The ship turned and sailed along parallel to the wall for awhile, then abruptly turned, sailing almost the exact opposite direction. The wall opened up before them.
No, not opened. It was already open, but sideways. Reith gazed at the simple yet brilliant structure. The wall seemed to fold over itself, leaving a gap, like a narrow canyon, through which they sailed. From a distance it appeared to be one solid wall, but really it was more like several walls all layered together with just enough space between them to let a ship through.
For half a heartbeat, Reith’s hopes rose. Perhaps there might be a way to escape after all.
At the end of the tunnel, a portcullis blocked the way between the open ocean and a bustling harbor.
The ship sailed right up to the portcullis and the captain exchanged words in the native language with the guard on duty. He showed a ream of papers, which the guard examined, and a moment later the portcullis rose, dripping with seaweed, just high enough to let the highest point of the ship’s mast to pass through. The moment the ship was inside, the portcullis slid down, back into the water with a splash that sent waves to rock the ship as thoroughly as a storm.
A few minutes later, the ship docked at one of many docks that lined the shore. From this side of the wall, it seemed much like any other harbor town—the scent of salt water and fish mixed with cooking fires, grubby urchins running up and down offering to help unload or clean up in exchange for a few coins, fishmongers each declaring theirs was the finest catch to be found, grimy buildings and warehouses, and merchants directing the flow of merchandise.
The gangplank was lowered and Shakir jumped down. “This way, darlings.”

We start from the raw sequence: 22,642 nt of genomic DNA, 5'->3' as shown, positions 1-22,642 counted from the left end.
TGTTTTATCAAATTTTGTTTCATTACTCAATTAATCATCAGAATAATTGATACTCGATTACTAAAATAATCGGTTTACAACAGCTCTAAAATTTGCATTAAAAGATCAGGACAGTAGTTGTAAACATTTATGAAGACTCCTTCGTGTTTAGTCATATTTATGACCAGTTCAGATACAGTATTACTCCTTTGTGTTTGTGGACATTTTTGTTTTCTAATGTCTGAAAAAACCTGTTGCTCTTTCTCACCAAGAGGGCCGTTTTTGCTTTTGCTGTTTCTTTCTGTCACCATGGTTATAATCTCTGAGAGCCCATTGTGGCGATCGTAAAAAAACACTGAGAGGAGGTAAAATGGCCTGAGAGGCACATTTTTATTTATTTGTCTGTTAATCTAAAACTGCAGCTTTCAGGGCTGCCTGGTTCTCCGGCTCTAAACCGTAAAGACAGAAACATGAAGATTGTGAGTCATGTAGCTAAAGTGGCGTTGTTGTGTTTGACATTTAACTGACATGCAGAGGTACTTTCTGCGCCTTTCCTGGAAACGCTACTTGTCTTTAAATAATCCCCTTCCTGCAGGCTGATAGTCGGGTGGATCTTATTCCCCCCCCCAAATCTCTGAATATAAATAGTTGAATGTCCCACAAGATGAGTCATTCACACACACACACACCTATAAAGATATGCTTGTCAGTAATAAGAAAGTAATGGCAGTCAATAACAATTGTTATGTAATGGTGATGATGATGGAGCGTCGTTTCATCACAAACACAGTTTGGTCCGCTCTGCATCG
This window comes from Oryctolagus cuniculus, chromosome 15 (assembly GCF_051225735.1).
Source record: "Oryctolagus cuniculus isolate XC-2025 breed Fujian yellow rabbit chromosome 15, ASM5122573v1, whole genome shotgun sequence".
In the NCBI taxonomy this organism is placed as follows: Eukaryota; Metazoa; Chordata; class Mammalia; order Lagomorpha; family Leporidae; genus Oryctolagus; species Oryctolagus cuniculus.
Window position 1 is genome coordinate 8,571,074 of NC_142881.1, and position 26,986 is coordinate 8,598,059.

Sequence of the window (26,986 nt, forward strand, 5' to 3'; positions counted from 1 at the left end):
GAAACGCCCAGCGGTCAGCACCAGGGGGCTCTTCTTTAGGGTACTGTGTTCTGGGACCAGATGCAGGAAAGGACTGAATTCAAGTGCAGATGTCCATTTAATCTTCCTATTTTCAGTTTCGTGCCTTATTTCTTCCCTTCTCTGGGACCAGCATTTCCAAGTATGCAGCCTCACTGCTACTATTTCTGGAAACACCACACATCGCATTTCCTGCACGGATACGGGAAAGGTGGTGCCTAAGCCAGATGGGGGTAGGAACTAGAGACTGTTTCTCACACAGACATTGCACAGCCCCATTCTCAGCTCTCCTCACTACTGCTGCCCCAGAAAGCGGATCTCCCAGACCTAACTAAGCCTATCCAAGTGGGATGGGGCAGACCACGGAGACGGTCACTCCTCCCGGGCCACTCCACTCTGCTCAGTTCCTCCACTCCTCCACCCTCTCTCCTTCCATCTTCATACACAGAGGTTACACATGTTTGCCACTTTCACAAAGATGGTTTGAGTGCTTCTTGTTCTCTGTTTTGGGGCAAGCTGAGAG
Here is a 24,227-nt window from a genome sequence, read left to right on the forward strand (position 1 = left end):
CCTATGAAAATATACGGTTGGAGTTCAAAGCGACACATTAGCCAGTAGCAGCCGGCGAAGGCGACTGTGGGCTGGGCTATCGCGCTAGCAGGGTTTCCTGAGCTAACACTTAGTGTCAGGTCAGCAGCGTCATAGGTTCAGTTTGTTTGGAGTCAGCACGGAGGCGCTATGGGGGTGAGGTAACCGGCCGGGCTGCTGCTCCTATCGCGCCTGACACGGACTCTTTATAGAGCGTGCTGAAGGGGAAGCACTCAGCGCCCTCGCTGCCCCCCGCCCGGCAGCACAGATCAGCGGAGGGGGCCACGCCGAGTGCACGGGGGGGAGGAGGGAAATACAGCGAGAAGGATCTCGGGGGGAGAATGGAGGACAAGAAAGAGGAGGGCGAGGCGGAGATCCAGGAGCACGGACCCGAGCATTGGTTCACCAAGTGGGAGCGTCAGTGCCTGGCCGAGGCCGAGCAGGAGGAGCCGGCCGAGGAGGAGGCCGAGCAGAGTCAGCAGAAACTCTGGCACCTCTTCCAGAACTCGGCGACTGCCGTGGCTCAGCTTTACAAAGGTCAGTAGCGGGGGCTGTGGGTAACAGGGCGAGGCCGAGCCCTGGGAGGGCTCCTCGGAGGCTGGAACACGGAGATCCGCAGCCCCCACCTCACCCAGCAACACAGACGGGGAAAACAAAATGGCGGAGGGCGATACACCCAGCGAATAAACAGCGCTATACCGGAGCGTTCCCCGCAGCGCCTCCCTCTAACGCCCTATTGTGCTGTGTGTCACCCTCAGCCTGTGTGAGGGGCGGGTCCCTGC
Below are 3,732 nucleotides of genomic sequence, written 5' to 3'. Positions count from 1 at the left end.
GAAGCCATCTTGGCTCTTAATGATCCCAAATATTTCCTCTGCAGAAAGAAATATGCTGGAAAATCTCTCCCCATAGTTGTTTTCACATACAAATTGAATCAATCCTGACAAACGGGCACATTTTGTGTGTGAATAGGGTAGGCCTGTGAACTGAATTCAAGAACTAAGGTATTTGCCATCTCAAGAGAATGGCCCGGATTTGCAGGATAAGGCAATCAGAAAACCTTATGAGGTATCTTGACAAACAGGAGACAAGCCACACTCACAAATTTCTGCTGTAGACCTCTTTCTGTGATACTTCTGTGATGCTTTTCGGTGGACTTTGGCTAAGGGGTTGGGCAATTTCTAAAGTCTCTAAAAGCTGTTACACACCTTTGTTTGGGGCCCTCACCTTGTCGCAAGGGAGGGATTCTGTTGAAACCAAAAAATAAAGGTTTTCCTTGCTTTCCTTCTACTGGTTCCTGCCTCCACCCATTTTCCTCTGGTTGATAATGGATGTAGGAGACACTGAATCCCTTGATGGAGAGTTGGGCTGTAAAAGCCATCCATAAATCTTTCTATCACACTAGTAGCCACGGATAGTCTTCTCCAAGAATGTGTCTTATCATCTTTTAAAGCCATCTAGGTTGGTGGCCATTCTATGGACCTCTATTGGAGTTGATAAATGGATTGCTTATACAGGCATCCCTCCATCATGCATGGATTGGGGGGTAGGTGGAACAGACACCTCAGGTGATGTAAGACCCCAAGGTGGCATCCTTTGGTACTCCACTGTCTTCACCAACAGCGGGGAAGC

The tongue of his whip caught Reith on the arm and he leaped to follow, the rest of the prisoners shuffling along behind. The clatter of chains accompanied their progress. Again, Reith considered jumping off the gangplank, taking as many of his fellows along as possible, and hoping he’d drown before they managed to get him back up, but another step and he was safely on the dock, obediently following Shakir through the dirty streets and into a huge warehouse lined with cells not unlike those at the bottom of the ship.
A man in a leather jerkin whose arms were as thick as Reith’s thighs walked slowly down the row of prisoners, stopping to examine each one, before turning to Shakir and negotiating prices.
And then Shakir was gone. The man who’d bought them stood before them, hands clasped casually behind his back, staring them down one by one with eyes as black as onyx, as though daring them to try to revolt or escape or rebel in any way.
Something about that stare made Reith’s stomach roil even more than the ship had.
The silence stretched on.
Reith gulped back the fear that threatened to erupt from his stomach.
The man nodded toward some others, bare-chested men wearing snug breeches standing against the wall, who rushed forward at his direction. They went down the line and snapped a silver cuff around the ankle of each prisoner, unlocked the shackle, then scurried back to stand against the wall again.
They must be, Reith concluded.
At last, the slavemaster spoke. “I am Master Tique. You are mine, until I sell you. You will not try to escape. You will not try to harm me or any of my associates. You will obey every command I give without complaint. Do you understand?”
One of the others stepped out of the line. “What happens if we don’t?”
In answer, Master Tique made a small gesture with his hand, like a gentle pinch in the air. The man who’d spoken began to scream. He fell to the ground, clutching his ankle where the silver cuff gleamed. His whole body began to writhe, and foamy vomit spilled out of his mouth, choking his screams.
The torture continued for several eternal seconds before the spasm subsided and the man lay limp and whimpering on the ground.
“You may go to your cells,” Master Tique said. He turned and walked away, and the slaves by the door—Reith saw now that they, too, had silver cuffs around their ankles—hurried forward to lead Reith and the others to the cells that lined the walls.
When everyone else was secured in their cells, two of the slaves carried the whimpering man to his cell and dumped him on the floor, then the whole troupe of them scurried out the way Master Tique had gone.
Behind them, the door clanged shut.